May 30, 2017 – The people of Chicago are in danger of losing the Chicago Sun-Times, one of the city’s two major daily newspapers, members of the Chicago News Guild report.
The danger is the result of a proposed a sale to the parent company of the Sun-Times’ only real competitor, the Chicago Tribune. The impending sale also will affect The Reader, a free alternative weekly known for its in-depth coverage of Chicago politics and culture.
“If the sale goes through, it will create a virtual news monopoly in one of the nation’s biggest cities,” said NewsGuild President Bernie Lunzer.
And the Chicago News Guild is taking action. The local placed an advertisement in the online edition of the Sun-Times on Friday, seeking other qualified buyers.
In addition, the local created an online petition, urging the Department of Justice, which is monitoring the process and investigating the potential sale, to provide adequate time for others to prepare bids to purchase the publications.
“We also urge the department to ensure that any deal will preserve journalistic independence for The Reader and the Sun-Times and position these vitally important community institutions for long-term survival,” the petition says.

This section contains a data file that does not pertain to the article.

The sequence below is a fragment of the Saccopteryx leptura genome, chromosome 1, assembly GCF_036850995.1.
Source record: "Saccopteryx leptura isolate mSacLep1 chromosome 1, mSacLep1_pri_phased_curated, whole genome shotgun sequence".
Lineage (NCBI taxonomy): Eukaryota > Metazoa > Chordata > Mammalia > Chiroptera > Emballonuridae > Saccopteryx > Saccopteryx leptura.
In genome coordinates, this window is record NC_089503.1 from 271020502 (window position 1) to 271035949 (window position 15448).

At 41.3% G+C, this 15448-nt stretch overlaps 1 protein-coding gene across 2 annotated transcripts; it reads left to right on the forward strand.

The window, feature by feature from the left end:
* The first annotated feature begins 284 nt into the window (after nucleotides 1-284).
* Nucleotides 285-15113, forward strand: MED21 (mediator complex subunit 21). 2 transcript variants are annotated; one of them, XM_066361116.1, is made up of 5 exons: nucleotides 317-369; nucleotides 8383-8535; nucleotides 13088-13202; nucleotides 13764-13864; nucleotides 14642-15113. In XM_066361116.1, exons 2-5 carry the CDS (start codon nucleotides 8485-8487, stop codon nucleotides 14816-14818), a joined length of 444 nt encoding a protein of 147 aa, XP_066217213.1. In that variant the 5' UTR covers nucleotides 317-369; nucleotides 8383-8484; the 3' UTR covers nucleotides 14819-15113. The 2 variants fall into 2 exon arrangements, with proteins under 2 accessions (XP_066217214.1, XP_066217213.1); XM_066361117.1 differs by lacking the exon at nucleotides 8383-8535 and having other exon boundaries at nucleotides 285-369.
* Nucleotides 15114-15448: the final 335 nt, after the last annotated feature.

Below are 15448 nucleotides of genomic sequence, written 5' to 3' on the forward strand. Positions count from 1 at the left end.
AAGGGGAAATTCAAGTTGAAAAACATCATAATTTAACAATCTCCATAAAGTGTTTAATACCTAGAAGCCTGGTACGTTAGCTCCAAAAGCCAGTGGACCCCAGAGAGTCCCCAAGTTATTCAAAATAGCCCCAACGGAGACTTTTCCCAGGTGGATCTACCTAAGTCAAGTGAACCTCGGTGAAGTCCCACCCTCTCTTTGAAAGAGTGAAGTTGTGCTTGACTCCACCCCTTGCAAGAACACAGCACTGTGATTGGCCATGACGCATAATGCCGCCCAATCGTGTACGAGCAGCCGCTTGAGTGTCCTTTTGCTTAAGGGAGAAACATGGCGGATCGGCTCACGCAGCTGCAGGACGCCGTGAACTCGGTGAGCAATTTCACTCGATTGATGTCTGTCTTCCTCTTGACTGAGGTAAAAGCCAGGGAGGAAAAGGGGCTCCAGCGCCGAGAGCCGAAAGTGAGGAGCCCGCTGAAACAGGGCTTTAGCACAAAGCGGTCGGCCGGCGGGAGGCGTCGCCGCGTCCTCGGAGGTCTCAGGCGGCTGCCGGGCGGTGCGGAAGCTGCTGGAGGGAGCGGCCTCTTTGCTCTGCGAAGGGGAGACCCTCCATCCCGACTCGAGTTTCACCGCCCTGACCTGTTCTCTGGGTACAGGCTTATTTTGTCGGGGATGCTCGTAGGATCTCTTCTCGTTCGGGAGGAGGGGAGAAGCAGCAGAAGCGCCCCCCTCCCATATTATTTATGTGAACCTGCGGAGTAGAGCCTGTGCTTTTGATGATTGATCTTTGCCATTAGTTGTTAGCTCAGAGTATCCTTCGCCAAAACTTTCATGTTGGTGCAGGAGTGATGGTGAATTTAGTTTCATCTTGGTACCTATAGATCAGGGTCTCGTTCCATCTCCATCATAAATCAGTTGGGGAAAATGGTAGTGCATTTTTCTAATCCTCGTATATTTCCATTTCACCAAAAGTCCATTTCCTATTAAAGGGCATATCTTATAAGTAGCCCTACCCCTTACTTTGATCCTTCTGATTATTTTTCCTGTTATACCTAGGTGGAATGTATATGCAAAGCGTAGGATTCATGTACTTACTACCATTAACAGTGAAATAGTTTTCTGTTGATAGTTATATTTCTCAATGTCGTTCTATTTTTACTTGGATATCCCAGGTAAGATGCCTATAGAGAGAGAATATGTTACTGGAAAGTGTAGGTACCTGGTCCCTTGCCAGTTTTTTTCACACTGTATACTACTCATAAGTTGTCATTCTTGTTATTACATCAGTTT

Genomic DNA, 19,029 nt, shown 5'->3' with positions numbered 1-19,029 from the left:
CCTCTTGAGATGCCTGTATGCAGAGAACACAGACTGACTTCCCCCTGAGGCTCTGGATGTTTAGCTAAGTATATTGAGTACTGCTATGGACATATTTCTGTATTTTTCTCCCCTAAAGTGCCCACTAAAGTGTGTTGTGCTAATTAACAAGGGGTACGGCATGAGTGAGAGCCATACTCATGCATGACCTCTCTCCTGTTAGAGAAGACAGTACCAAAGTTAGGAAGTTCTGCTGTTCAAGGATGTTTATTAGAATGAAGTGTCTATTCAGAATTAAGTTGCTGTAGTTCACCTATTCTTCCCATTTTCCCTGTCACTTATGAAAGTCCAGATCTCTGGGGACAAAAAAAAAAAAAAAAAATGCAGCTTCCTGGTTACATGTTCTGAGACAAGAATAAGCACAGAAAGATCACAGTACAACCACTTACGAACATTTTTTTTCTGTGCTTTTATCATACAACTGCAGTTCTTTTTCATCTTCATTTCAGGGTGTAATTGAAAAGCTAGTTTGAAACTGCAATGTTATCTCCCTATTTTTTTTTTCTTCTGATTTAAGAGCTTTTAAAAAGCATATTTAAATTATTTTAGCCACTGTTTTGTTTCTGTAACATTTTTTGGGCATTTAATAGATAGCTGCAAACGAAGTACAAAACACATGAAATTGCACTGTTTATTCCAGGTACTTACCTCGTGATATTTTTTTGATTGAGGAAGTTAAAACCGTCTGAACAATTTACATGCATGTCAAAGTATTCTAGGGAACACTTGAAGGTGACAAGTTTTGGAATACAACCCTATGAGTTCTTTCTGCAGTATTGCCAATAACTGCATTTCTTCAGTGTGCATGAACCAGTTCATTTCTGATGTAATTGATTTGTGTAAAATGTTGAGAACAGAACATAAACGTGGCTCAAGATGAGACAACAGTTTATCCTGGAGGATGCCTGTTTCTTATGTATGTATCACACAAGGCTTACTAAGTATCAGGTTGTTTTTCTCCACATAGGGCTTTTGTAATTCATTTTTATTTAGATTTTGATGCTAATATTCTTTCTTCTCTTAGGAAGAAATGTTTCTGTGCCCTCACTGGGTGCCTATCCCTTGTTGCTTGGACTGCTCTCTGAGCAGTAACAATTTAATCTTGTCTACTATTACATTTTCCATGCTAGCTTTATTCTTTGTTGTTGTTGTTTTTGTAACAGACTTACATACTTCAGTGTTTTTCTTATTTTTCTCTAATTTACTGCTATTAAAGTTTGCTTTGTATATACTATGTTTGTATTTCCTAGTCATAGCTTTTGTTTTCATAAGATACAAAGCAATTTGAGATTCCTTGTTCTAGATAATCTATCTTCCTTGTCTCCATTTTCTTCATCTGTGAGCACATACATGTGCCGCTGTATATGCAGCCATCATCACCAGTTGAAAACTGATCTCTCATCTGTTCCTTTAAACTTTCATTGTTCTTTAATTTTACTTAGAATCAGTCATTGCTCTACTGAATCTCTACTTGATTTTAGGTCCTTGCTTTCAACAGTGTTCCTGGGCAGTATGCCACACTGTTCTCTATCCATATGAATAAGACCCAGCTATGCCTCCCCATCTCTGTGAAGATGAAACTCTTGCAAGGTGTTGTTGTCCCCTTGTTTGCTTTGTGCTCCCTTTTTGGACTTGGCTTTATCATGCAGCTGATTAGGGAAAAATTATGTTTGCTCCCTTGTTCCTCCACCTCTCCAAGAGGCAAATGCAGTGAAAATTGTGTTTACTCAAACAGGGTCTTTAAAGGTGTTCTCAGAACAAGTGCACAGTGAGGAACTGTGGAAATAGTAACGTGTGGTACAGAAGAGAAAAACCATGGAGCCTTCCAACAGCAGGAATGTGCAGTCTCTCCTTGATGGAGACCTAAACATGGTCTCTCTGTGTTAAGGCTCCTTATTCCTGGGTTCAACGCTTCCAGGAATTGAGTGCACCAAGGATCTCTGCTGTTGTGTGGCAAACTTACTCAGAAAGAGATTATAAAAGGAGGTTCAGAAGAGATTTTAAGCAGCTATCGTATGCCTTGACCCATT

“Each publication serves unique audiences within the city’s diverse communities,” it notes. “Sustaining multiple, independent voices in Chicago journalism should be a greater priority than maximizing returns for investors” in Tronc, the owner of the Chicago Tribune; Wrapports, the owner of the Sun-Times and The Reader, or any other potential owner, the petition asserts.
The goal of diverse ownership of media is supported by a long history of rulings by the Federal Communications Commission (FCC) and by federal court decisions. In 2004, the Third Circuit Court affirmed “the authority of the Commission to regulate media ownership to foster viewpoint diversity, local identity, and prevent under concentration of economic power.”
The court acknowledged that “structural rules limiting concentrated ownership of the media are necessary to protect and promote the free and vibrant press that is so vital to our democracy.”
Staff members of the Chicago Sun-Times and The Reader believe their jobs are unlikely to survive under Tribune ownership.
“We want to be certain that competition and diverse editorial viewpoints continue to be offered in one of the best cities for news in our country,” said Darel Jevens, Sun-Times entertainment editor and co-chair of the Guild’s unit at the paper. “We are concerned that, whatever its intentions, the Tribune will have no long-term incentive to keep these publications going once it gets control of them.”
The NewsGuild is also soliciting support for the effort on Twitter, using the hashtag #NoNewsMonopoly.